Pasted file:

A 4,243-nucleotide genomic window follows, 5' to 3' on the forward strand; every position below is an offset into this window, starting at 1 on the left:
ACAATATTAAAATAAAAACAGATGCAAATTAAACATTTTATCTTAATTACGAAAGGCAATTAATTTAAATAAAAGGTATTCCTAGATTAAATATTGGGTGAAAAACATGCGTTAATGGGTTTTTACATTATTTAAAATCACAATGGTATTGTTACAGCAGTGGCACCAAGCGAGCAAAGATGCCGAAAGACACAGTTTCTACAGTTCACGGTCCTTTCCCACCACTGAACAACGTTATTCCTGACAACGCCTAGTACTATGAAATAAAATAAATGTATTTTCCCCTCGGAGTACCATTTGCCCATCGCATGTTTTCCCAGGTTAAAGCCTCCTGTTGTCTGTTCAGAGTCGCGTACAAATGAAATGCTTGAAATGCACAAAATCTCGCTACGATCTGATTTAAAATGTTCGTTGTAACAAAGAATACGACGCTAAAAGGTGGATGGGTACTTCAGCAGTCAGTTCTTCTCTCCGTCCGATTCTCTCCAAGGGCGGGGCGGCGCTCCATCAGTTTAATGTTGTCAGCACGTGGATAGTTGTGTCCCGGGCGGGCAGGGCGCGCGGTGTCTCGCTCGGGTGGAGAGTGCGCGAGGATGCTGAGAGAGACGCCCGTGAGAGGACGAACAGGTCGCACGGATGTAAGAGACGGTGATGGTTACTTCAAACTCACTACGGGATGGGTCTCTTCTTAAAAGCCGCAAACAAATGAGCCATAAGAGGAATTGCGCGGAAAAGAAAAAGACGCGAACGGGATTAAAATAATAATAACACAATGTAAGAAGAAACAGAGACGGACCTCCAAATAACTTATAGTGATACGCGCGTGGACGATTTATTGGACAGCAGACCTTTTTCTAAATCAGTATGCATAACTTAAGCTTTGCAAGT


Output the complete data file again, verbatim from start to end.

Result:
A 4,243-nucleotide genomic window follows, 5' to 3' on the forward strand; every position below is an offset into this window, starting at 1 on the left:
ACAATATTAAAATAAAAACAGATGCAAATTAAACATTTTATCTTAATTACGAAAGGCAATTAATTTAAATAAAAGGTATTCCTAGATTAAATATTGGGTGAAAAACATGCGTTAATGGGTTTTTACATTATTTAAAATCACAATGGTATTGTTACAGCAGTGGCACCAAGCGAGCAAAGATGCCGAAAGACACAGTTTCTACAGTTCACGGTCCTTTCCCACCACTGAACAACGTTATTCCTGACAACGCCTAGTACTATGAAATAAAATAAATGTATTTTCCCCTCGGAGTACCATTTGCCCATCGCATGTTTTCCCAGGTTAAAGCCTCCTGTTGTCTGTTCAGAGTCGCGTACAAATGAAATGCTTGAAATGCACAAAATCTCGCTACGATCTGATTTAAAATGTTCGTTGTAACAAAGAATACGACGCTAAAAGGTGGATGGGTACTTCAGCAGTCAGTTCTTCTCTCCGTCCGATTCTCTCCAAGGGCGGGGCGGCGCTCCATCAGTTTAATGTTGTCAGCACGTGGATAGTTGTGTCCCGGGCGGGCAGGGCGCGCGGTGTCTCGCTCGGGTGGAGAGTGCGCGAGGATGCTGAGAGAGACGCCCGTGAGAGGACGAACAGGTCGCACGGATGTAAGAGACGGTGATGGTTACTTCAAACTCACTACGGGATGGGTCTCTTCTTAAAAGCCGCAAACAAATGAGCCATAAGAGGAATTGCGCGGAAAAGAAAAAGACGCGAACGGGATTAAAATAATAATAACACAATGTAAGAAGAAACAGAGACGGACCTCCAAATAACTTATAGTGATACGCGCGTGGACGATTTATTGGACAGCAGACCTTTTTCTAAATCAGTATGCATAACTTAAGCTTTGCAAGT